For many practices, the burden of daily challenges like budgeting, office operations and staff management falls on healthcare administrators.
Different offices will face different challenges depending on location, patient demographics, staffing needs, and so on.
But there are some universal challenges that all healthcare administrators will have to deal with at some point or another.
The least of which include changes to healthcare legislature, the budgeting requirements and restrictions that result from those changes, as well as a shift in consumer and patient demand.
Other elements like staffing shortages can also impact decision making, leaving admins in a tough situation.
In most cases, however, there are things that can be done to remedy, or at least curtail some of the difficulties.
Here are the top challenges that healthcare administrators will face in the coming years and how to make the best of those challenges to come out ahead.
Challenge #1: Practice Cost Management
Caring for the financial well being of any business can be difficult, especially one as complex as a healthcare practice.
Getting reimbursed from insurance companies, collecting co-pays, paying staff salaries, managing supplies, updating tools and equipment, drug fees, legal fees, and other financial burdens can cause headaches for administrators.
In one healthcare administrator survey, 57% of those polled said that one of the top six challenges they face is expense reduction.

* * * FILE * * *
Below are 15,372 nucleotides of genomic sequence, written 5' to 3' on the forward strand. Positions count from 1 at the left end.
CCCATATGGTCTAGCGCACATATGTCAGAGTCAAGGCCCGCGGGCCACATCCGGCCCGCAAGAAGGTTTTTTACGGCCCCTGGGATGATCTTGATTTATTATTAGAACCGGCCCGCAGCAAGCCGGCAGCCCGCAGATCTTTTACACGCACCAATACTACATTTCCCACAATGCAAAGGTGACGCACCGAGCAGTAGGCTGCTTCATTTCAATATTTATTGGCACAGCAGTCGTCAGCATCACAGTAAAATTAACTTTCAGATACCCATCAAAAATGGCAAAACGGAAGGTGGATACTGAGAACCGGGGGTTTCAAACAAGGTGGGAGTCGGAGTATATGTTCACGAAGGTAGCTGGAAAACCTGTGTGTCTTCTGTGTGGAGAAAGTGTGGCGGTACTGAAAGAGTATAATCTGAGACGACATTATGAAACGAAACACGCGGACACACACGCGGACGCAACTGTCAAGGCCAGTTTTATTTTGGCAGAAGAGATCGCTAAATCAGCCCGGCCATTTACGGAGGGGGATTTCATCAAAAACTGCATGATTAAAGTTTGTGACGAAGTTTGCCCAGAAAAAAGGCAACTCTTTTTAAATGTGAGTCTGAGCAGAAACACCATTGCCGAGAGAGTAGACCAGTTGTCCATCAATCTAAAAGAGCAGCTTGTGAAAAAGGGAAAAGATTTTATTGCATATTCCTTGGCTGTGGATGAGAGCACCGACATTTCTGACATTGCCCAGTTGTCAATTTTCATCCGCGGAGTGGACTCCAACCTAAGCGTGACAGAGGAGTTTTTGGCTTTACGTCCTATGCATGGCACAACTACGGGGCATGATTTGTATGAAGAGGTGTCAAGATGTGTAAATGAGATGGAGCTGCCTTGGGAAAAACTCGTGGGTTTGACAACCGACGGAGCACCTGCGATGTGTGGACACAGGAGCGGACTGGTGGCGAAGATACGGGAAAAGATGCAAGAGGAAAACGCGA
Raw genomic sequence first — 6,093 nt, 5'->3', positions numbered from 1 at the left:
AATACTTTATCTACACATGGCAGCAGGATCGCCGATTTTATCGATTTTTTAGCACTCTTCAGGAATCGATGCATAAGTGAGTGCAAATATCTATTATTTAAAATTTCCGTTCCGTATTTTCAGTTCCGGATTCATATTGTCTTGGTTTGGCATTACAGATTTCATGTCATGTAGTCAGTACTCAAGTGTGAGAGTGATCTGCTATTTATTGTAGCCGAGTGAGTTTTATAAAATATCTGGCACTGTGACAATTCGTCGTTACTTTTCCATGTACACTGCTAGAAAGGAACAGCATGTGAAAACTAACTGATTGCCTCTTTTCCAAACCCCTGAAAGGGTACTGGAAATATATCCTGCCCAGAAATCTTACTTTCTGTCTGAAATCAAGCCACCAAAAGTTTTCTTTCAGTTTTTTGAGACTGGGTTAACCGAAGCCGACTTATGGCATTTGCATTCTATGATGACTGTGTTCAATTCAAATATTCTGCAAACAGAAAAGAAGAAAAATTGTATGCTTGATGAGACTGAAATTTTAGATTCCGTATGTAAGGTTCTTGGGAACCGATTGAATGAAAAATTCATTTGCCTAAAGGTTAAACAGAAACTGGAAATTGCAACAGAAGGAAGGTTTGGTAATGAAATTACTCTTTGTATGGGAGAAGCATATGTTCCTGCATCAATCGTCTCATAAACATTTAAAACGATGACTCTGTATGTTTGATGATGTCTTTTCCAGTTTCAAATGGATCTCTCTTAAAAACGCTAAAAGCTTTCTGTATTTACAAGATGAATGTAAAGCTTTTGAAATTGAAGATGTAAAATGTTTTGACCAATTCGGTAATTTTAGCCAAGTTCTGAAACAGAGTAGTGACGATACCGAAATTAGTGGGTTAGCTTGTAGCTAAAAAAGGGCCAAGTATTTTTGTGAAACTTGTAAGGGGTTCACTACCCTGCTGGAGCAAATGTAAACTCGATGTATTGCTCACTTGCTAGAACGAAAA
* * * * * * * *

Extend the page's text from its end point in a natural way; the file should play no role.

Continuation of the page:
In the same survey, two-thirds of healthcare executives also found that budget and expenses were a major concern.
While there are certain elements that administrators may have no control over, there are ways to create a manageable budget that still keeps costs low.
For example, many practices can save on rent space by reducing the amount of paper files they use for patient medical records. Switching to Electronic Medical Records (EMRs) can aid in this endeavor.
Other cost-saving solutions include investing in the right staff (consider hiring MAs instead of RNs, or vice versa, for example) and focusing on staff retention strategies.
Staff inefficiencies are seen as one of the biggest in-office money wasters for private practices.
Making sure that your equipment is up-to-date is also important, but if you have control over the medical devices and vendors you can choose, look at less expensive alternatives to commonly used devices.
Smaller changes elsewhere in the budget, like switching to primarily digital marketing instead of print advertising, can also reduce expenses over the long haul.
Challenge #2: Changes in Pay Structure
Along the same lines as reducing office expenses, another challenge that administrators will have to deal with in the coming years is changes to pay structures.
Most healthcare practices struggle with payment, and studies show that over half of all hospital bills don’t get paid at all.
Changes in pay structure rulings surrounding Medicare and Medicaid – which are outside of administrative control – can also cause serious financial setbacks for any healthcare practice.
New regulations make it mandatory for hospitals to charge fees based on the patient’s overall quality of care and outcome, instead of a pay-for-service model used in the past.
MACRA, or the Medical Access and Chip Reauthorization Act, was passed to help practitioners transition into these new regulations, but many clinics still remain unaware of how it affects them.
In one study, 50% of practitioners said they had never even heard of MACRA, even though it’s designed to help them get paid.
Other mandates, laws and changes to healthcare around the nation can also impact the financial status of private practices.